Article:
Below are Billy’s selects and what he had to say:
Each of these selects formed me in some way. At the time when I first saw them they redefined my view of their category and twisted my axis on what I thought the medium could be. Perhaps not my all time favourites, but each has influenced the filmmaker I am today.
There Will Be Blood (2007)
Directed by Paul Thomas Anderson
Age 14: A teenage awakening. From infantile film fan, to realising that a movie could shell-shock you. I didn’t understand it then, but goddamn it I wanted to drink that milkshake. Probably the first movie that made me want to make movies.
Paris, Texas (1984)
Directed by Wim Wenders
Age 17: It’s almost three movies in one. The perfect collision of European and Western cinema. An experience of re-birth, realisation of love, tragedy and sorrow. The attempt of sowing together broken hearts. It redefined the kind of journey that cinema could take me on. We are all Travis.
The Diving Bell and the Butterfly (2007)
Directed by Julian Schnabel
Age 21: This blew my mind and broke my heart, but also captures what I love about film: how it can get inside your head. Schnabel’s subjective approach breaks classic film form and reinvents it, turning what would be static stories, into poetry-in-motion. This film has probably influenced everything I’ve worked on since.
Essential: Music Videos
‘Elektrobank’ The Chemical Brothers (1997)
Directed by Spike Jonze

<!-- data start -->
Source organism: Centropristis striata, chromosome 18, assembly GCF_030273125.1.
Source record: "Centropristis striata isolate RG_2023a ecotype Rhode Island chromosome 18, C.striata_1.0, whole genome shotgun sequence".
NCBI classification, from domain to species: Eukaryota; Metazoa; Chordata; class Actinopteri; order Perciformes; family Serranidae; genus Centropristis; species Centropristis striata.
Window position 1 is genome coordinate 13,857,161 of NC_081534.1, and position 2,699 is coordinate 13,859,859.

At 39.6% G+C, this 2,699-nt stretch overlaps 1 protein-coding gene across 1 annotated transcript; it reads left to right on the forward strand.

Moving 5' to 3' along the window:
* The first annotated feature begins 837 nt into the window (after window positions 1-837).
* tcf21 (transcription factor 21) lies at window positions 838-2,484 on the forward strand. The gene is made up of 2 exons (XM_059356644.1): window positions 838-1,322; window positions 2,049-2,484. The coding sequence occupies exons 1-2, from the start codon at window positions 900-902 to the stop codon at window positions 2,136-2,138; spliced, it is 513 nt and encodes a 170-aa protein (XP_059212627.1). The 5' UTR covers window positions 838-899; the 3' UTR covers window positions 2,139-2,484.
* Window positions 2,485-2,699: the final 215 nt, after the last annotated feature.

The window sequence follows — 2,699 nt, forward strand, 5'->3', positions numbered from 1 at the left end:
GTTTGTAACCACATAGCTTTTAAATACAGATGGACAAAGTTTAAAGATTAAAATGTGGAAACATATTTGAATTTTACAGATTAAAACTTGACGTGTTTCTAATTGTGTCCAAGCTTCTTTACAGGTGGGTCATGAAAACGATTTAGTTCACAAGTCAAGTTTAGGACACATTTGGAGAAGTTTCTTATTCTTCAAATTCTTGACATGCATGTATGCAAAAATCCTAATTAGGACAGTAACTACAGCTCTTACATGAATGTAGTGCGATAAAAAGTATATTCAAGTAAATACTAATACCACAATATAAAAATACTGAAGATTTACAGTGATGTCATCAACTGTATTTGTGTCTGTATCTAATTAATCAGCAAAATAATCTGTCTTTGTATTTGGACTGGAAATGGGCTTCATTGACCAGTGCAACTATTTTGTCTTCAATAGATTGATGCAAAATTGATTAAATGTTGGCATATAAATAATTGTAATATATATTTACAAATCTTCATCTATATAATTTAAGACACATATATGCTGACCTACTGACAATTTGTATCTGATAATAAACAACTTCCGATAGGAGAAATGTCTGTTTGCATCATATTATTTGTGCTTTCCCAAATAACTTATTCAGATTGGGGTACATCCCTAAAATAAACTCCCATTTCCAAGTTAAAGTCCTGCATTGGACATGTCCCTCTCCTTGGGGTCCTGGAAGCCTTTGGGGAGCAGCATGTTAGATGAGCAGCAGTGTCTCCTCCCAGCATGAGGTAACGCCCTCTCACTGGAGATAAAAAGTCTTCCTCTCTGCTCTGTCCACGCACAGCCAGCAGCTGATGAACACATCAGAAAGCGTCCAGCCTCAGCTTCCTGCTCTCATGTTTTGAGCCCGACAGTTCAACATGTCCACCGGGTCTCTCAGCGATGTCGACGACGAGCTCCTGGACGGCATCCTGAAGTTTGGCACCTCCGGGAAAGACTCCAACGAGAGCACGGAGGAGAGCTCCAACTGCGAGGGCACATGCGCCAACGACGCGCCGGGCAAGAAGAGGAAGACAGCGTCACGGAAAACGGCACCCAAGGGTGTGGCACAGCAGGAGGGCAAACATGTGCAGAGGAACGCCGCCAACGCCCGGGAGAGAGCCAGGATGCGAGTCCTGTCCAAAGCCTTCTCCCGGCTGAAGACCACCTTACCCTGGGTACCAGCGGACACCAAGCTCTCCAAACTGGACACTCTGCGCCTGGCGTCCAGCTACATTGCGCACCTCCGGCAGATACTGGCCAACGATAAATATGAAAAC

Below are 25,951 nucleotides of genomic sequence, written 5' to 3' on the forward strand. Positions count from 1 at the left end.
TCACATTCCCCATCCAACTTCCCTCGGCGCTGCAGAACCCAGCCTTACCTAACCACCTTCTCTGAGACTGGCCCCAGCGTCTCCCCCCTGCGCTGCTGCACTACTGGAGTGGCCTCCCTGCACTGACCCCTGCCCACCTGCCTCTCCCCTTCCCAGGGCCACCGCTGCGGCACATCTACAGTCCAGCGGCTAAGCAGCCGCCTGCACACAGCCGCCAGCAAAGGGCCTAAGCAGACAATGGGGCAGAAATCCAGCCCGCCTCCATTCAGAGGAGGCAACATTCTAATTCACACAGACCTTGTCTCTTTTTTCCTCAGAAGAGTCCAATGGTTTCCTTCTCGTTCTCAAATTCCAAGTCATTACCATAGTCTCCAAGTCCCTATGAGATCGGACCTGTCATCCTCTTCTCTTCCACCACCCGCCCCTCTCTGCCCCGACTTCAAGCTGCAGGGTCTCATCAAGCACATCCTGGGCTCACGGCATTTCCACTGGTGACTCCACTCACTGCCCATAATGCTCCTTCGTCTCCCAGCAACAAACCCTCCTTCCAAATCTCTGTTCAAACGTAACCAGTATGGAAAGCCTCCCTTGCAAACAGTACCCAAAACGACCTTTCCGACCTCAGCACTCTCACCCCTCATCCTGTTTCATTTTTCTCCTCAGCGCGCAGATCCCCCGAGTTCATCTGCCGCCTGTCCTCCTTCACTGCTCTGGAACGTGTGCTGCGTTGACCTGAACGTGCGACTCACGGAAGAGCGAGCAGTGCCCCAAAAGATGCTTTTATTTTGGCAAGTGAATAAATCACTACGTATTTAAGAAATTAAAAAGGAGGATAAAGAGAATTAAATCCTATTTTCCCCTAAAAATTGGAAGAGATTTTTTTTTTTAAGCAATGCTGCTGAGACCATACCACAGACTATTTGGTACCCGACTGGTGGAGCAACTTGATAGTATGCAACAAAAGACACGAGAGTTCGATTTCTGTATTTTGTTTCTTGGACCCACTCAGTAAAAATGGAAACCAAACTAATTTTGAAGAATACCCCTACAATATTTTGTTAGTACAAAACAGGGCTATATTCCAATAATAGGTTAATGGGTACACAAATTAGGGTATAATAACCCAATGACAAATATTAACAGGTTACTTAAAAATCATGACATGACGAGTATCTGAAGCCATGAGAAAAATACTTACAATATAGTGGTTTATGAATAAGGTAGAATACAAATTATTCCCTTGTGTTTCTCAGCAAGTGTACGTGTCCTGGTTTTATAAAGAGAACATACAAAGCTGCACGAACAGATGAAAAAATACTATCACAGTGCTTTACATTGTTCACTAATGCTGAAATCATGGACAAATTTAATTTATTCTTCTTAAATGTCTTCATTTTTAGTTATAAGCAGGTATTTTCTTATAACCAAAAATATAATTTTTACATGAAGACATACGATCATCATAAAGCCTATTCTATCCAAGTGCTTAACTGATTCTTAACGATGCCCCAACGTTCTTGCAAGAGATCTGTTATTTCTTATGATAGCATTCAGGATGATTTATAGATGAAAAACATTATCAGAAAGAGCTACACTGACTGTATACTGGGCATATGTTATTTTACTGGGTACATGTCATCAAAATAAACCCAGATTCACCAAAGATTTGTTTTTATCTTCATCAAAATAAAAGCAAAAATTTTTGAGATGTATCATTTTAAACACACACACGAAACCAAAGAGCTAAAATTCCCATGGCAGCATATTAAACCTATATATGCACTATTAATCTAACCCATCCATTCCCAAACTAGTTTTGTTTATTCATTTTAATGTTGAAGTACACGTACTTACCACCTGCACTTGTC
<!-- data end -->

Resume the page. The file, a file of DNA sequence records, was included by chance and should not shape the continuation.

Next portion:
Age 15: I remember hating music videos. All I knew of them were Top-40 pop music channels. Then somebody gave me a ‘The Work of Spike Jonze’ DVDs and everything changed. I could choose anything from Jonze but this one always stayed in my heart. Jonze made me realise the possibility of what a music videos could be.
‘A Case For You’ James Blake (2011)
Directed by Seb Edwards
Age 19: God this video and Blake’s cover is perfect. Seb’s use of film style is so deeply integrated into his storytelling, but at the same time entirely invisible, just letting the story and emotions take over. Hall’s performance is so delicate, but also overwhelming.
‘Canal’ Ratking (2014)
Directed by Eric K. Yue
Age 22: First time I saw this I fell in love with it. Play it big and loud. It hits like a ton of bricks. Slick yet harsh. It doesn’t break or change the medium or genre at all, but to me it’s the quintessential version of it. It just sings.
‘Think Different’ Apple (1998)
Directed by Jennifer Golub
Age 13: I was an Apple fan before I was a film fan. Or more-so, a Steve Jobs fan. Ethos first and product last. Answer with the whys rather than the what. It’s so full of inspirational value and cuts further ahead of brand messaging than almost any ad I can think of, ever, before or since.
‘Surfer’ Guinness (1999)
Directed by Jonathan Glazer
Age 18: Growing up I always remember Guinness ads being wicked. Never really knew why. But watching this again when I was in school I began to realise the power of advertising. Glazer is a master and this one is top of top. Probably the best ad ever. It still feels like it’s from the future.
‘Learn The Hard Way’ The Prince’s Trust (2015)
Directed by Seb Edwards
Age 22: Watched this at work when I was a runner and I remember beginning to cry at my desk. Unbelievably powerful and succinct. So raw and gives an essential voice to those without it.